The details of finish, handles (and the actual dimensions) of the boxes I shall leave to the builder, but I will make a few comments:

t-nut For those who don't know what a tee nut is, the drawing should give you the general idea.  They are readily available from specialist fastener suppliers.  If you can't get hold of them, use metal thread screws with nuts and washers, and a thread locking fluid.  'Nylock' nuts can also be used - they are the ones with a nylon collar inside the nut.

Generally, one thing to avoid is vented boxes - they just don't sound right for guitar.  Naturally, if you like the sound of vented boxes, then go for it - guitar amps are probably one of the most personal amps in the world, and there is no right or wrong combination, as long as you get the sound you want.

Note:  Although the symbols for jack sockets are shown on the drawings, I strongly suggest that you use Speakon connectors, both for amplifier output and speaker inputs.  Unlike phone plugs and jacks, they don't short-circuit the amp when partially withdrawn, and they are far more rugged.

Figure 4
Figure 4 - Suggested Twin Speaker Box And Wiring

The second example (Figure 5) is the classic quad box, and uses 4 x 8 Ohm speakers in series/parallel.  This gives an impedance of 8 Ohms, so two quad boxes can be used if you really want the amp to be that loud.  You might be able to get 4 Ohm speakers, in which case the series/parallel connection will give you a 4 Ohm box, so only one is needed.  I suggest that the quad box also be open-backed, but this is not essential.  One of the most popular guitar amps around uses closed back quads, and they sound pretty good to me.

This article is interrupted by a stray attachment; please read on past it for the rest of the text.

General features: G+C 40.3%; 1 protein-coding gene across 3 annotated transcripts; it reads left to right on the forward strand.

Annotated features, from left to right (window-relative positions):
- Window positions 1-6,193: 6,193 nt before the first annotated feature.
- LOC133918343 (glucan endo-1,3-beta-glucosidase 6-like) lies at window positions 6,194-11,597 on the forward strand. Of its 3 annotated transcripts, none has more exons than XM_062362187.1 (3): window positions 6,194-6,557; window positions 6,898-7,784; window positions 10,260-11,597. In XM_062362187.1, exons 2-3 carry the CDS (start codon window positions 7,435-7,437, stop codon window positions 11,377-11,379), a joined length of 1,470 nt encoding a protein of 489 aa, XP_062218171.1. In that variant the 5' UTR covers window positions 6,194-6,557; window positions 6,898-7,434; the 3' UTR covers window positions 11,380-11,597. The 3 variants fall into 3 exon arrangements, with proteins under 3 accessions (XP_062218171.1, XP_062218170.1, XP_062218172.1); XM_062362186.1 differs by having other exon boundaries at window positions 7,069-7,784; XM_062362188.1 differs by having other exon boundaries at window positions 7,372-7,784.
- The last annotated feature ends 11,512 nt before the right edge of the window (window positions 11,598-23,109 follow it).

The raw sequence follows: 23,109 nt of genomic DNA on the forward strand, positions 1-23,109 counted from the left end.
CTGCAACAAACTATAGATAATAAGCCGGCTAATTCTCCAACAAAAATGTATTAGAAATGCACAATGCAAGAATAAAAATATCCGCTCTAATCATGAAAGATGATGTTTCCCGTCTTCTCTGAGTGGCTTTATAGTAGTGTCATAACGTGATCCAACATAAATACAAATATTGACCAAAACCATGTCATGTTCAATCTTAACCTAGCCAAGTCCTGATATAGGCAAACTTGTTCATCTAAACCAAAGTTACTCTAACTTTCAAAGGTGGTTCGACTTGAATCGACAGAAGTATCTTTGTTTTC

Figure 5
Figure 5 - Suggested Quad Speaker Box And Wiring

For the speaker boxes, I recommend MDF (Medium Density Fibreboard).  This is a much better material to work with than chipboard, and is also stronger.  Chipboard has been used (and still is) by many manufacturers because of its one redeeming feature - it is cheap.  MDF will cost quite a bit more, but the end result is worth the expense - a better finish, and a stronger box.  Don't be tempted to use anything thinner than 19mm (3/4"), or the cabinet will resonate too much, and will also lack strength.

Many manufacturers use a thin (typically about 6mm) fibre board at the back of open backed cabinets to provide some protection for the drivers, and a lead storage area.  Don't!  Make the rear protection panel(s) from 19mm MDF too, since this will prevent the unwanted resonances from the thin material typically used.

Speakers should also be fairly efficient if possible (> 90dB W/m), since a 3dB reduction in efficiency will result in the same SPL (Sound Pressure Level) being reduced by 3dB.  You then need an amp with double the power to make up for the 3dB lost by inefficient speakers.  Check out the local dealers for musical instrument speakers - do not use hi-fi speakers, or you will surely be disappointed - they are not designed for musical instrument applications, and usually sound awful.  Most cannot handle the continuous (often heavily clipped) output from a guitar amp and they will fail.  Dedicated guitar speakers are generally very efficient, and are rated for continuous power.